Brandal Jackson is one of the four youngsters that hit the ground running and provided immediate reinforcement and quality depth for the receiving corps in 2009. On the season, he racked up sixteen total grabs for 272 yards (17 ypr average), with a long of 60 yards and a touchdown, and his best game coming in his 4th outing (vs. Arkansas), where he made four grabs for 118 yards and one touchdown. Not earth shattering but solid for a freshman in an offense that sees a fairly equitable ball distribution. The talented pass catcher has good height and a vertical to match. Brandal's leaping is not only good on paper but like Fuller, he has an aggressiveness and knack for going after and coming down with those jump balls. He is also an effective blocker, a smooth route runner, has great hands, and once he makes a catch can be very dangerous in the open field. Jackson had a solid and productive spring and also saw some time on the right side (WR-Z) in a temporary move to motivate some wide-outs, give them a taste and feel for the different spots, and to find a way to get guys on the field. The only hitch I've heard in his development are reports that he is a bit out of shape this summer and is simply not where the staff would like him physically. They expect a lot out of Brandal and motivating him to get in better condition shouldn't be much of a problem given the competition here.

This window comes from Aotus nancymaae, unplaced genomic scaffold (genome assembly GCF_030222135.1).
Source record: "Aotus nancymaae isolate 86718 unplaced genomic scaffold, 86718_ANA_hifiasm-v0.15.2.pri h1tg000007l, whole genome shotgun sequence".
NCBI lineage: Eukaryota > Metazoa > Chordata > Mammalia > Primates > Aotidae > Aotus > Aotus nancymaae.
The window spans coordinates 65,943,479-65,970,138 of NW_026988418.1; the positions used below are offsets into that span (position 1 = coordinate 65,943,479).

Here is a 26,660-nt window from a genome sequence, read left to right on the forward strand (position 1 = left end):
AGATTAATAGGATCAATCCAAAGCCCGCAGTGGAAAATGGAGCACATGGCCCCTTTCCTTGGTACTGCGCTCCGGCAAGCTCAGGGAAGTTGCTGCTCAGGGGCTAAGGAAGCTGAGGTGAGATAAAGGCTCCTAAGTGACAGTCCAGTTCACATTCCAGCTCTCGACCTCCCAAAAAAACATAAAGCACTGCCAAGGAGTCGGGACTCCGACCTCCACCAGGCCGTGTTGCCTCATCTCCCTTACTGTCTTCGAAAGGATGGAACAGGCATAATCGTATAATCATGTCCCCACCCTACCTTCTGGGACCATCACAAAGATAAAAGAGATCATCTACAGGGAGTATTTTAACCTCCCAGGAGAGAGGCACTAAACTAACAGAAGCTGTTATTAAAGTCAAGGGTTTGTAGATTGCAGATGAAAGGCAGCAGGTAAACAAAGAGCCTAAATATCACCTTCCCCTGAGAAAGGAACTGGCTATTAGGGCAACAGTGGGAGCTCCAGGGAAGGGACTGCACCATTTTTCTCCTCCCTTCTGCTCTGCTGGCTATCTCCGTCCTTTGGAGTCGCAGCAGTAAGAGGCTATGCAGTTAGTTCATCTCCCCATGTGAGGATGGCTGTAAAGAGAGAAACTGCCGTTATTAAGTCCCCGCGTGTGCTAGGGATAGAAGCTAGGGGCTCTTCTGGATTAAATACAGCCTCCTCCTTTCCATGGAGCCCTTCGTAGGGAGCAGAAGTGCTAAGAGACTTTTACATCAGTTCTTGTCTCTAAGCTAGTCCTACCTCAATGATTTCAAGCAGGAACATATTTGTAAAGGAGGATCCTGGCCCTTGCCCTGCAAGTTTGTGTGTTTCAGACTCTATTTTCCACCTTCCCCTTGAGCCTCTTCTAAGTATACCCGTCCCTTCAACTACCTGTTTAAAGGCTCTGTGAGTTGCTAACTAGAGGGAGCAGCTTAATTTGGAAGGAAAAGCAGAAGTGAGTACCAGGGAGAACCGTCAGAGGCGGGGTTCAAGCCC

Outstanding freshman Nate Askew's arrival has, not so unexpectedly, made things interesting this summer and earned him a lot of attention and respect from teammates. For now he'll be backing Fuller on the left side but the versatile youngster could find himself on either side, the slot and even in tight as enormous as he is for his receiving talents. Knowing this staff and given his speed in learning, I wouldn't be surprised in the least if he ended up not just seeing time but contributing at several spots, despite the depth already in place. Aiding him is an arsenal of physical attributes and abilities. At 6'3"-220 (10% body fat) he originally wanted to get down to about 220 but his speed is great so he may stay there. His height, build and leaping ability make him a great red zone weapon (a nice common trait amongst most of our wide-outs for that matter) but he also has great speed, large-phenomenal hands, and athleticism that allows him to excel downfield. As mentioned Fuller and Johnson have worked hard with him on route running and he's proved a quick study. Once he's learned his routes he'll get a lot of playing time and again, once on the field this young man will make an impact.